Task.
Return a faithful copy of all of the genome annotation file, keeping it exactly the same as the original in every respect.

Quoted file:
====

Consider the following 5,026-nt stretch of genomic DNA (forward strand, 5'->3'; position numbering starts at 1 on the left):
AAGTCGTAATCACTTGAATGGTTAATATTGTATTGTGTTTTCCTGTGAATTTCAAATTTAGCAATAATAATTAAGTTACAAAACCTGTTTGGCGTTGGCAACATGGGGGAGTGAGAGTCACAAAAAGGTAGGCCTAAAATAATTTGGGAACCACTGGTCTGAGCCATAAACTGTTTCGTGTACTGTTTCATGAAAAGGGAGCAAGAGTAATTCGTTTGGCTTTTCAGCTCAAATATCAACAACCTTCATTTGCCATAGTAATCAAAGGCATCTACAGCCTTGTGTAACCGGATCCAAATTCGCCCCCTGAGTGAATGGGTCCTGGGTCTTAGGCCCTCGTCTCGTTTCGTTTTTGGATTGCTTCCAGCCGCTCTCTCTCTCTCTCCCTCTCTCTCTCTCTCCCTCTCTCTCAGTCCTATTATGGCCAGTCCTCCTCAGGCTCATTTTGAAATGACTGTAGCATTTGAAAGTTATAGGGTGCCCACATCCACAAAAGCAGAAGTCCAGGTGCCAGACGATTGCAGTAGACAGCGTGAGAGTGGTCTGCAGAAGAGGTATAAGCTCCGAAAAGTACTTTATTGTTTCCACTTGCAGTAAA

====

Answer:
Consider the following 5,026-nt stretch of genomic DNA (forward strand, 5'->3'; position numbering starts at 1 on the left):
AAGTCGTAATCACTTGAATGGTTAATATTGTATTGTGTTTTCCTGTGAATTTCAAATTTAGCAATAATAATTAAGTTACAAAACCTGTTTGGCGTTGGCAACATGGGGGAGTGAGAGTCACAAAAAGGTAGGCCTAAAATAATTTGGGAACCACTGGTCTGAGCCATAAACTGTTTCGTGTACTGTTTCATGAAAAGGGAGCAAGAGTAATTCGTTTGGCTTTTCAGCTCAAATATCAACAACCTTCATTTGCCATAGTAATCAAAGGCATCTACAGCCTTGTGTAACCGGATCCAAATTCGCCCCCTGAGTGAATGGGTCCTGGGTCTTAGGCCCTCGTCTCGTTTCGTTTTTGGATTGCTTCCAGCCGCTCTCTCTCTCTCTCCCTCTCTCTCTCTCTCCCTCTCTCTCAGTCCTATTATGGCCAGTCCTCCTCAGGCTCATTTTGAAATGACTGTAGCATTTGAAAGTTATAGGGTGCCCACATCCACAAAAGCAGAAGTCCAGGTGCCAGACGATTGCAGTAGACAGCGTGAGAGTGGTCTGCAGAAGAGGTATAAGCTCCGAAAAGTACTTTATTGTTTCCACTTGCAGTAAA